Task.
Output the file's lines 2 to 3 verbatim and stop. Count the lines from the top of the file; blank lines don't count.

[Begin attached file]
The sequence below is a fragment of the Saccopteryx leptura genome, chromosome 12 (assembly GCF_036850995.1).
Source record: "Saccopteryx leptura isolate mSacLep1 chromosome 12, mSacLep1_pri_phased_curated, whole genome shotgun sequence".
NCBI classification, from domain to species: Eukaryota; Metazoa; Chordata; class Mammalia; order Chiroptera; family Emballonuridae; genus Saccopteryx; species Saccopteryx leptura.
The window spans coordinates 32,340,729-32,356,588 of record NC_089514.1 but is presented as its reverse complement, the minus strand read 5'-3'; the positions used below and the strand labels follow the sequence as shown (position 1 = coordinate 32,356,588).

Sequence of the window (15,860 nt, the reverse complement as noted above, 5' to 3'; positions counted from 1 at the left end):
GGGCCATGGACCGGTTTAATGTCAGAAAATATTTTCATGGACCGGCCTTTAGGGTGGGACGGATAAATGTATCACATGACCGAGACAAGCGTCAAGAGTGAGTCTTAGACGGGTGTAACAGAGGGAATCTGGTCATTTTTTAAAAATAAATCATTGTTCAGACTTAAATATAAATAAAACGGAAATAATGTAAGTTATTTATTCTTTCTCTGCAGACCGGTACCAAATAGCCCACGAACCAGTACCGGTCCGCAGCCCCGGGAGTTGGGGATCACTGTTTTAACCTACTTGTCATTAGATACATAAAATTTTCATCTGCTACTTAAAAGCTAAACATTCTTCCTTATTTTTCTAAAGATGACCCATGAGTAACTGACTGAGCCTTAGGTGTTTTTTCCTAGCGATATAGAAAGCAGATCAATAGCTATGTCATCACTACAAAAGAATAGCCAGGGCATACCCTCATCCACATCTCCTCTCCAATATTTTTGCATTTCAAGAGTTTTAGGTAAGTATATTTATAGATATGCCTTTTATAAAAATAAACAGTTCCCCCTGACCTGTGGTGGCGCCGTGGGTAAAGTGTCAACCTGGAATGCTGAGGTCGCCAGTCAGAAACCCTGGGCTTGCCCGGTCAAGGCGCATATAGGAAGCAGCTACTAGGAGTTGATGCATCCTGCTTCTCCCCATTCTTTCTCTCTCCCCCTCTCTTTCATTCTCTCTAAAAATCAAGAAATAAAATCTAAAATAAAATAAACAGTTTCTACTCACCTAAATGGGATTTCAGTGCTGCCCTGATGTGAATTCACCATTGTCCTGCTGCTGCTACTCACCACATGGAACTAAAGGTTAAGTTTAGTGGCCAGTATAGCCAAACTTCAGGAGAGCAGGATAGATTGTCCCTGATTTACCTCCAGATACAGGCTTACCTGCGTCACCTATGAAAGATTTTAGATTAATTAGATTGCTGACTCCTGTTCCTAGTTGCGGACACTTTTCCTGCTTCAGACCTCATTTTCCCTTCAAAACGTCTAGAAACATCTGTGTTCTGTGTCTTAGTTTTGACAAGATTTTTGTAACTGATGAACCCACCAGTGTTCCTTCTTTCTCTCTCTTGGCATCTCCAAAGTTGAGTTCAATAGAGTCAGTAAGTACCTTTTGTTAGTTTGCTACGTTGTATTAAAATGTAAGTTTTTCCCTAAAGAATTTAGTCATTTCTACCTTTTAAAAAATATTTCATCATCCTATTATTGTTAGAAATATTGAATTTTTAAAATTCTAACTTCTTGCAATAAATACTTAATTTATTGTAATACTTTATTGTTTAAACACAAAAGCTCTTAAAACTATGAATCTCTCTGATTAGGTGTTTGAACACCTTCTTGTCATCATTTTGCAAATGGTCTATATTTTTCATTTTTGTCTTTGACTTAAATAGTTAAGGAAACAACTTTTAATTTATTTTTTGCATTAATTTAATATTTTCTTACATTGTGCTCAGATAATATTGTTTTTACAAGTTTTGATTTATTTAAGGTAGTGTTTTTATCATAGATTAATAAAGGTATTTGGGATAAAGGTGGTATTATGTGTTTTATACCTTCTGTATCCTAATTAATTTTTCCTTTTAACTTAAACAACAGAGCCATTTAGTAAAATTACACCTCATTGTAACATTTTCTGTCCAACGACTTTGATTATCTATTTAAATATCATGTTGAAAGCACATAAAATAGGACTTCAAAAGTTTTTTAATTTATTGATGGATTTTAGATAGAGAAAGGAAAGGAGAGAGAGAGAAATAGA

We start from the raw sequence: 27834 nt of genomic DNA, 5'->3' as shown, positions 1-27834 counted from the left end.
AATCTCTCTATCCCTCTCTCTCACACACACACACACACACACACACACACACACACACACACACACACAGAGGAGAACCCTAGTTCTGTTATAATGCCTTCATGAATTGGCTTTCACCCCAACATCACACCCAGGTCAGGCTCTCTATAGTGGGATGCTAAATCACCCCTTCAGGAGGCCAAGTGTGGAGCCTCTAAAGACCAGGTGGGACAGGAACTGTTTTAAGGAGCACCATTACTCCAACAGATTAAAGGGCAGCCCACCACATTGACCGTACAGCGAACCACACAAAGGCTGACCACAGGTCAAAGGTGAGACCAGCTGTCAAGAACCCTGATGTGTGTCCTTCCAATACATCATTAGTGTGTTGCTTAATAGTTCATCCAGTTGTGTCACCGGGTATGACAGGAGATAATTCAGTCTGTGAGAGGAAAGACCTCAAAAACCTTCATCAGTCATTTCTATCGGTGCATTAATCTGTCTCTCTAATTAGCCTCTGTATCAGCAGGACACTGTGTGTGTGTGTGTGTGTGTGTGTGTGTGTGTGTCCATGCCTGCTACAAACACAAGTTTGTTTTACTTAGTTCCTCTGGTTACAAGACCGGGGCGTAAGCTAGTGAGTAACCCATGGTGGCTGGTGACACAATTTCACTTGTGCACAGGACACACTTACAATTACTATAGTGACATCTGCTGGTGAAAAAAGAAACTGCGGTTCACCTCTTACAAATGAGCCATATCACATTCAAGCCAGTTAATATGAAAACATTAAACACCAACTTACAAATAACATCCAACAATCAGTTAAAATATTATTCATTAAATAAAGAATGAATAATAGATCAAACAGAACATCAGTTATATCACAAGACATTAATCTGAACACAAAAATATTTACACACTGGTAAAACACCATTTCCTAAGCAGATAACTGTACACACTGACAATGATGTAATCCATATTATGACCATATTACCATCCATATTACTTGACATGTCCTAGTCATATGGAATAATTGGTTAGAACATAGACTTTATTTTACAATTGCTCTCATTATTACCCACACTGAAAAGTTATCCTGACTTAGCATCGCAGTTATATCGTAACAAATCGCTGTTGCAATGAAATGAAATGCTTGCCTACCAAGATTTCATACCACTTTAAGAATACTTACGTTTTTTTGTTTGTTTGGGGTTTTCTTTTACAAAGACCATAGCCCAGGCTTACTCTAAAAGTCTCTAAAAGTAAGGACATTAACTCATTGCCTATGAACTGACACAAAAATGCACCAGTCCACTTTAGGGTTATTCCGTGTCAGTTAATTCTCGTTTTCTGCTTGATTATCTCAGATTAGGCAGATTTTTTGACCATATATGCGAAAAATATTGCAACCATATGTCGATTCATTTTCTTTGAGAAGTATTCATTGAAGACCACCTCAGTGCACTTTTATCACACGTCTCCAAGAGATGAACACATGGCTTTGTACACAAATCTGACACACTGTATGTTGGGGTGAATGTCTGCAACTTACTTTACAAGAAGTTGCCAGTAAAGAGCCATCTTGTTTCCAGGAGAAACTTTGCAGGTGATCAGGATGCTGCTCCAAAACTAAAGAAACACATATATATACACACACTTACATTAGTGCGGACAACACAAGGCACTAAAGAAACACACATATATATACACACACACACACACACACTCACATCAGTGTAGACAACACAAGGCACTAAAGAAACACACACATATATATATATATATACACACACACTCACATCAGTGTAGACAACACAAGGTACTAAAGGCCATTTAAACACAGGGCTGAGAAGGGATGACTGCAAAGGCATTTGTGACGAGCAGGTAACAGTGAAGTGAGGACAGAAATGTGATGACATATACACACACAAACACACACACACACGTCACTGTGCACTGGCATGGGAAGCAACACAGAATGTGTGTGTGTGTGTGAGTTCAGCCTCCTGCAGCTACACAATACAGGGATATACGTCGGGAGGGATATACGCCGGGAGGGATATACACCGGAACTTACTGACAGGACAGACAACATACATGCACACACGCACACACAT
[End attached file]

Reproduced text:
Source record: "Saccopteryx leptura isolate mSacLep1 chromosome 12, mSacLep1_pri_phased_curated, whole genome shotgun sequence".
NCBI classification, from domain to species: Eukaryota; Metazoa; Chordata; class Mammalia; order Chiroptera; family Emballonuridae; genus Saccopteryx; species Saccopteryx leptura.